The IPCC further advises that forests and wooded savannas could store enough carbon to get us a quarter of the way there. “In the near term, this means adding up to 24 million hectares (Mha) of forest every year from now until 2030” [Lewis 2019: 26].
Through the Bonn Challenge, 43 countries have pledged to reforest nearly 300Mha out of a goal of 350Mha by 2030. “However, plantations are the most popular restoration plan: 45% of all commitments involve planting vast monocultures of trees as profitable enterprises” [Lewis 2019: 26], which stores much less carbon than do natural forests. Agroforestry accounts for 21% of pledged land, while natural forest regeneration accounts for 34% of commitments.
While timber plantations technically fit the definition of a forest (greater than 0.5 hectares in area, trees at least five meters high and more than 10% canopy cover, according to UN FAO),
the key components of climate-change mitigation and biodiversity protection are missing. Plantations are important economically, but they should not be classified as forest restoration. That definition urgently needs an overhaul to exclude monoculture plantations [Lewis 2019: 27].
Illustrating vast differences in mitigation potential, Lewis et al. state that “if the entire 350 Mha [of the Bonn Challenge goal] is given over to natural forests, they would store an additional 42 Pg C by 2100. Giving the same area exclusively to plantations would sequester just 1 Pg C or, if used only for agroforestry, 7 Pg C” [Lewis 2019: 27].
The authors make four specific recommendations to ensure more effective climate change mitigation through conservation and restoration efforts:
(1) Countries should significantly increase the proportion of natural forest restoration in their commitments. (Natural forest restoration over an area the size of South Carolina could store 1 Pg of carbon by 2100.)
(2) Natural forest restoration should be prioritized in the tropics, where trees grow fastest and don’t risk countering the albedo effect since there’s never any reflective snow there anyway.
(3) “Target degraded forests and partly wooded areas for natural regeneration; focus plantations and agroforestry systems on treeless regions and, where possible, select agroforestry over plantations.”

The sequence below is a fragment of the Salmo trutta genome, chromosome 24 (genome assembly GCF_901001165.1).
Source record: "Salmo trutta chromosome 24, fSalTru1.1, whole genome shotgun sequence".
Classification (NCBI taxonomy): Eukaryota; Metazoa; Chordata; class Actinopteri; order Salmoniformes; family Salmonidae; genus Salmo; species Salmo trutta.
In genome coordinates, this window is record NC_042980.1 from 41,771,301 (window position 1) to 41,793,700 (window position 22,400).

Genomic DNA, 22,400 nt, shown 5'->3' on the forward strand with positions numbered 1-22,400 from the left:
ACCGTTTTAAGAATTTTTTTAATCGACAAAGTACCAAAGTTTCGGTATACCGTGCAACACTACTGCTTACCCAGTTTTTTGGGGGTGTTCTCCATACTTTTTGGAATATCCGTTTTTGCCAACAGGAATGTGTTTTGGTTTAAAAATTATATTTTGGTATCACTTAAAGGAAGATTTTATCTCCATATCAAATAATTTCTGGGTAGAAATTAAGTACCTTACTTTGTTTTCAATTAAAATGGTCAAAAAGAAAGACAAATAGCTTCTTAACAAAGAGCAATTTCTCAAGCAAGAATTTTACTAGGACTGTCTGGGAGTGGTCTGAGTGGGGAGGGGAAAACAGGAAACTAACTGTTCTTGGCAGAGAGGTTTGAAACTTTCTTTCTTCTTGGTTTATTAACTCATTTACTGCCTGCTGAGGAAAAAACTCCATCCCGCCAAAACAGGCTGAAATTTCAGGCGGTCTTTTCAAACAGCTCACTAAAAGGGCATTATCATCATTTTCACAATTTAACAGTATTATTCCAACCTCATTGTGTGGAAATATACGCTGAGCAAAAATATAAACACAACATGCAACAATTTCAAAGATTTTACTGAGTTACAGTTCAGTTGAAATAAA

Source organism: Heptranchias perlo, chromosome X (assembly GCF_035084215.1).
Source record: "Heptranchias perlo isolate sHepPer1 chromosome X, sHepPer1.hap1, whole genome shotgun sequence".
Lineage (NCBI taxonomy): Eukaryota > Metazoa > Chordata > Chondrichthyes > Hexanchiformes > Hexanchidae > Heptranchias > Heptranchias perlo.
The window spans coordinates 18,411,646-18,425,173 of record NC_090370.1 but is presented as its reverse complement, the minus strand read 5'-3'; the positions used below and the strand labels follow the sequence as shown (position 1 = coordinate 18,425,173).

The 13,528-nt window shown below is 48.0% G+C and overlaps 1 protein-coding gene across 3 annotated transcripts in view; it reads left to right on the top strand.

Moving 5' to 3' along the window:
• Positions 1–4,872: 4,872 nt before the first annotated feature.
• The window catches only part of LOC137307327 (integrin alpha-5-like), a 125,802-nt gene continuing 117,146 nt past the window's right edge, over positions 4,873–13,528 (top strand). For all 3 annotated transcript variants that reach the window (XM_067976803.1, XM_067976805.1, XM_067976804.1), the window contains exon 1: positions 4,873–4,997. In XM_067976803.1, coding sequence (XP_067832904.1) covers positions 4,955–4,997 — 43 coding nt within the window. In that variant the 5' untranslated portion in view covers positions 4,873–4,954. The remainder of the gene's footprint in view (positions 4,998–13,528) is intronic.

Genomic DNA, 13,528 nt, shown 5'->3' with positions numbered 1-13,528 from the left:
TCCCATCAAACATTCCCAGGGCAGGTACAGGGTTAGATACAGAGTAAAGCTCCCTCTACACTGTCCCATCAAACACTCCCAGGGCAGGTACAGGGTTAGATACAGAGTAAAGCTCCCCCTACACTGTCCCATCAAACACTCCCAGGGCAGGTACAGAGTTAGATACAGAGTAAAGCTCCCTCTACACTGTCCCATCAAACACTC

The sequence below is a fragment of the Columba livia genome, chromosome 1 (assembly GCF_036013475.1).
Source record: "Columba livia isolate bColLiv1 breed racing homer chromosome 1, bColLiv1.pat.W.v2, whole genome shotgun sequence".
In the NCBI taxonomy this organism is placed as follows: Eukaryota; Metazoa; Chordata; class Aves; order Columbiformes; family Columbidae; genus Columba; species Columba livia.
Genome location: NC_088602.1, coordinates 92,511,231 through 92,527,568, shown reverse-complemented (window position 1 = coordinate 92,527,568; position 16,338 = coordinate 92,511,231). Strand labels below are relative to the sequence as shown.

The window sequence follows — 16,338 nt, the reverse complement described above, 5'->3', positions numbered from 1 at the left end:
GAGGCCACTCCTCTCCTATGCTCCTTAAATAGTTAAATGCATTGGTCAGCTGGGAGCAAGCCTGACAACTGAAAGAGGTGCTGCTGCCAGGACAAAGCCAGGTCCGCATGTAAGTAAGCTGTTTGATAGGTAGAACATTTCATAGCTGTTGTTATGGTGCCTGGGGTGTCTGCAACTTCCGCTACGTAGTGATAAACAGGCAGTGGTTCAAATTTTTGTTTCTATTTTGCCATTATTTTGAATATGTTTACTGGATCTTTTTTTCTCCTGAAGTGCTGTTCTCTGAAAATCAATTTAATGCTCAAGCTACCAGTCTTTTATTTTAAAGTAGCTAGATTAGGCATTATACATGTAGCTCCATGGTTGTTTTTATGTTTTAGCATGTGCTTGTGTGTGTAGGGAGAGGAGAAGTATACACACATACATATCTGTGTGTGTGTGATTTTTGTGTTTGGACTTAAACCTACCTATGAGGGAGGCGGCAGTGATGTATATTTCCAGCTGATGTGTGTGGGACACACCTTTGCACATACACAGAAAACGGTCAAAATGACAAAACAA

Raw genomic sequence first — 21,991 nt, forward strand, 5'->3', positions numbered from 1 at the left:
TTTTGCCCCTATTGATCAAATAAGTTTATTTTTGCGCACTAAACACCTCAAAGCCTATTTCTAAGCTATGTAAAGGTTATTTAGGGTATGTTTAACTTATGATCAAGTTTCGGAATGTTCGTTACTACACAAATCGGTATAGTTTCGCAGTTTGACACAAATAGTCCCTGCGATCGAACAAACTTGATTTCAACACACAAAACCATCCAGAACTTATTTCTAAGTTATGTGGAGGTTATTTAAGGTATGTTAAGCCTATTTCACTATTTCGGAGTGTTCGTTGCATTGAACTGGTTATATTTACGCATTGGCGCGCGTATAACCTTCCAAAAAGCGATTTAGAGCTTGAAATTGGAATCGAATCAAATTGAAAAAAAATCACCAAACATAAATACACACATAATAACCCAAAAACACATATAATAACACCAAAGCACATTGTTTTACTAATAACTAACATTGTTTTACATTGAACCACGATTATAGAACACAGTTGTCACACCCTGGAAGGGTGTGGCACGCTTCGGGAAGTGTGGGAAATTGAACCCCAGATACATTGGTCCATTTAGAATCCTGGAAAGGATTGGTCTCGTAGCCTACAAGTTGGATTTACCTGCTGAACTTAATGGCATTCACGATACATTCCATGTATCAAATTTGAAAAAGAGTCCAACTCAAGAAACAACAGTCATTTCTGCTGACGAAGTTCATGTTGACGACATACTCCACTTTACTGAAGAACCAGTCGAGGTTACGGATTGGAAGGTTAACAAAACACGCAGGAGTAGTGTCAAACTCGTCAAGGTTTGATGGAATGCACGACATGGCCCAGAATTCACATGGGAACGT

(4) Natural forest once restored must be protected.
The global tree restoration potential, Bastin et al. 2019
This study models the total amount of land globally that is suitable for reforestation, finding that there is sufficient space to meet the IPCC’s recommendation of reforestation on 1 billion hectares to limit global warming to 1.5C by 2050. The potential forest land identified in this study excludes urban and agricultural land; rather, it “exists in areas that were previously degraded, dominated by sparse vegetation, grasslands, and degraded bare soils” [Bastin 2019]. Yet for reforestation efforts to meet this potential, time is of the essence. By 2050, climate change will have shrunk the additional amount of land capable of supporting forest ecosystems by about a quarter.
The restoration of trees remains among the most effective strategies for climate change mitigation. We mapped the global potential tree coverage to show that 4.4 billion hectares of canopy cover could exist under the current climate. Excluding existing trees and agricultural and urban areas, we found that there is room for an extra 0.9 billion hectares of canopy cover, which could store 205 gigatonnes of carbon in areas that would naturally support woodlands and forests.This highlights global tree restoration as our most effective climate change solution to date. However, climate change will alter this potential tree coverage.We estimate that if we cannot deviate from the current trajectory, the global potential canopy cover may shrink by ~223 million hectares by 2050, with the vast majority of losses occurring in the tropics. Our results highlight the opportunity of climate change mitigation through global tree restoration but also the urgent need for action [Bastin 2019: 1].